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Monday, September 23, 2019
BAGUIO

Cariño: Baguio Connections 61

Baguio Stories

THANK you to those who texted me that the last column purporting to be mine is an anomaly. Yes, I found it on PressReader, as you directed, and yes, the whole thing is an anomaly.

It is titled “Baguio Connections 60” and an old picture of mine appears there, but the piece purports to be written by an Edgardo Hipolito. And I did not write whatever is there. Much less do I know who Edgardo Hipolito might be.

Except that the last paragraph - is the first paragraph of my actual piece submitted for publication on April 5, to SunStar Baguio. My submission was actually longer. So yes, what an anomaly. Now duly reported to SunStar Baguio editor Rod Osis, as I write this and await his response.

We were before my brother Dan’s death speaking of doctors. This week, let us pick up from there.

Thank you to the doctors who helped him through what turned out to be his final years and his final days; thank you for your scary skills and the care with which you dispensed them. Thank you for helping Dan pull through a miraculous number of times. Thank you God for working through such a magical set of medical practitioners.

First, there were the legendary docs of the legendary PGH as far back as 2011 or 2012, the first time Dan was seriously confined. He was in ICU and he pulled through. Thank you, God.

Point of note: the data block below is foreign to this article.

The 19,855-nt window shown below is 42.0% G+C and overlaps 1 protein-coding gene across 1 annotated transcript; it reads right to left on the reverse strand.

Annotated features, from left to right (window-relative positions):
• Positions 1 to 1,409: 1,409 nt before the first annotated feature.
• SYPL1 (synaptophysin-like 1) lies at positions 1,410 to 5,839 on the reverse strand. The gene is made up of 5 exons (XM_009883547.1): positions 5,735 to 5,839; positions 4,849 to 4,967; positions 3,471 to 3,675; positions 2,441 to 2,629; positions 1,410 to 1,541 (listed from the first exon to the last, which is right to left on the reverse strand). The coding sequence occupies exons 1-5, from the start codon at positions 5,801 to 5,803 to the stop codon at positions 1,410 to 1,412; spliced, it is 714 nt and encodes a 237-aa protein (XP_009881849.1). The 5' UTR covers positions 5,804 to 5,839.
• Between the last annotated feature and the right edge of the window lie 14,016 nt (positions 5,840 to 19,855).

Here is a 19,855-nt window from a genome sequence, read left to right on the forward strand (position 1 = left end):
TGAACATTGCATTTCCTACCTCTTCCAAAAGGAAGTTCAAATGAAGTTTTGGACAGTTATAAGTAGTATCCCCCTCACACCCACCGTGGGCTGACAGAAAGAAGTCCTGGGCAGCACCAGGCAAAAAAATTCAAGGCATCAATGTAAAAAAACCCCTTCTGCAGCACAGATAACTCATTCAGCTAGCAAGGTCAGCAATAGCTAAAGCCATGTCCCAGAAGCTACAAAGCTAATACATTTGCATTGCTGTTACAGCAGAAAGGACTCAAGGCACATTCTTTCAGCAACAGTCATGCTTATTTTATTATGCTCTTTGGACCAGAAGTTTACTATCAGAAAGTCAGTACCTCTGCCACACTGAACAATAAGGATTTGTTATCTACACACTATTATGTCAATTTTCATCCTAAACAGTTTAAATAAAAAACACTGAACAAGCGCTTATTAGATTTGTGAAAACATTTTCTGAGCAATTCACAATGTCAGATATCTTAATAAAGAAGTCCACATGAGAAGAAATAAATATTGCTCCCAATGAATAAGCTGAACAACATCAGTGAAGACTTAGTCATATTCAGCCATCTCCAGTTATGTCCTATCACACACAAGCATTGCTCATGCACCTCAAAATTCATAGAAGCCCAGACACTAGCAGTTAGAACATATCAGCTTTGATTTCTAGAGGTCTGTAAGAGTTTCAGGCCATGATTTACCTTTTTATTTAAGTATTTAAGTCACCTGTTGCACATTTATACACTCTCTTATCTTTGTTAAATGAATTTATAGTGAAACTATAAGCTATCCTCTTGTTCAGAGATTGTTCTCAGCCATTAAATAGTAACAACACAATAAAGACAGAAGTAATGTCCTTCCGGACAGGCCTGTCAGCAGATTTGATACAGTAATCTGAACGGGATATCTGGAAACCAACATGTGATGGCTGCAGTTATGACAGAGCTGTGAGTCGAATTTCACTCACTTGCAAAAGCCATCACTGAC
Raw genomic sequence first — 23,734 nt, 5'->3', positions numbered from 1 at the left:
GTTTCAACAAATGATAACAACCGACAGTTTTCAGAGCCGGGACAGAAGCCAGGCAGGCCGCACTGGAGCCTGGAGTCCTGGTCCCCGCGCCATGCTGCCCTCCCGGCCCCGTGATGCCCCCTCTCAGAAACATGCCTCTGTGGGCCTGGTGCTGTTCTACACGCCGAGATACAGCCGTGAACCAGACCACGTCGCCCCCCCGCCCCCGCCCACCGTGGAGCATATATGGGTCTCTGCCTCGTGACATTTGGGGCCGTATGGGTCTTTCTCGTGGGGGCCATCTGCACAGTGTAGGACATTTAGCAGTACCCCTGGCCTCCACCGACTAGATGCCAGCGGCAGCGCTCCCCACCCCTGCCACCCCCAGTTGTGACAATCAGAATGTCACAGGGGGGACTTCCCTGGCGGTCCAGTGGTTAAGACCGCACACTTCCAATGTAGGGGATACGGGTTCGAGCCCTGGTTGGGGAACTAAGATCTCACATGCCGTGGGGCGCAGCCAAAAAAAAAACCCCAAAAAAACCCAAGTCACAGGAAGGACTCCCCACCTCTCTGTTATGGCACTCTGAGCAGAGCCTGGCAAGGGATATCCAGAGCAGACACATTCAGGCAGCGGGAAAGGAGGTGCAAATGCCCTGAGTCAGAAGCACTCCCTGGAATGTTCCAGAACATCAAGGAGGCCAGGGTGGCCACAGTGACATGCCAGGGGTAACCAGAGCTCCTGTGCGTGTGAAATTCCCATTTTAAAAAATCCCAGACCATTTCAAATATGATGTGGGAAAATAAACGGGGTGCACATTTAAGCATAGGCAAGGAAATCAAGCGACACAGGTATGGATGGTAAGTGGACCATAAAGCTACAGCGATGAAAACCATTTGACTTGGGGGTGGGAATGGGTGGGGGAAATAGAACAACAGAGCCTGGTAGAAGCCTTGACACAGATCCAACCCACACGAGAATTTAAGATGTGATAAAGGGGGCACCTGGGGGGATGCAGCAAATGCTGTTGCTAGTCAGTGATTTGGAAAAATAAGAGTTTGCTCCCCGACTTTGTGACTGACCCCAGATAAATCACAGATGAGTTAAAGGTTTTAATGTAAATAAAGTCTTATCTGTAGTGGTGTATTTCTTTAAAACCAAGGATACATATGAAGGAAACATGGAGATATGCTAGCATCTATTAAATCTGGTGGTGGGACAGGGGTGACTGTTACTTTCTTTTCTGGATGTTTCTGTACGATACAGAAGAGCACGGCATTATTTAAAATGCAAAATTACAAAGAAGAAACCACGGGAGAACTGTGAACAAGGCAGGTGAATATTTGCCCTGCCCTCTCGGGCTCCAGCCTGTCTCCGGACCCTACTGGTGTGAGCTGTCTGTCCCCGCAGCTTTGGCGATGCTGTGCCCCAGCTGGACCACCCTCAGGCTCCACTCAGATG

Then there were the docs in San Juan de Dios, if I remember right, the time my other brother Matty was also in the hospital before succumbing to multiple organ failure. This was in 2013, and again, Dan pulled through.

Later, Dan was at NKTI, where the docs are also the stuff of legend. Again, an ICU confinement. Again, he pulled through miraculously. Thank you NKTI. Thank you, God.

And then another stint at NKTI, if I remember correctly. Another miracle. Dan survived; thank you NKTI. Thank you, God.

These last hospitalizations involved the La Salle Medical Center in Dasmariñas, Cavite, where he died, and the Quirino Memorial Medical Center in Quezon City.

The latter was where Dan spent three weeks, from January 29 to February 16, the first two in ICU. Again, he stabilized, got well, actually, and was released. Thank you ICU and Hemo docs at Quirino, including ye from India, whom Dan questioned about your homeland.

There are doctors and there are doctors. Of course. In one’s life, one meets any and all kinds of them. Thank God that there are those for whom the Hippocratic Oath means something, for whom Life is to be respected and saved, for whom a patient is to be treated as best as can be.

All told though, thank you for hospitals. Thank you for doctors. Thank you more for the good doctors and the good hospitals and the good clinics.

Thank you, God.


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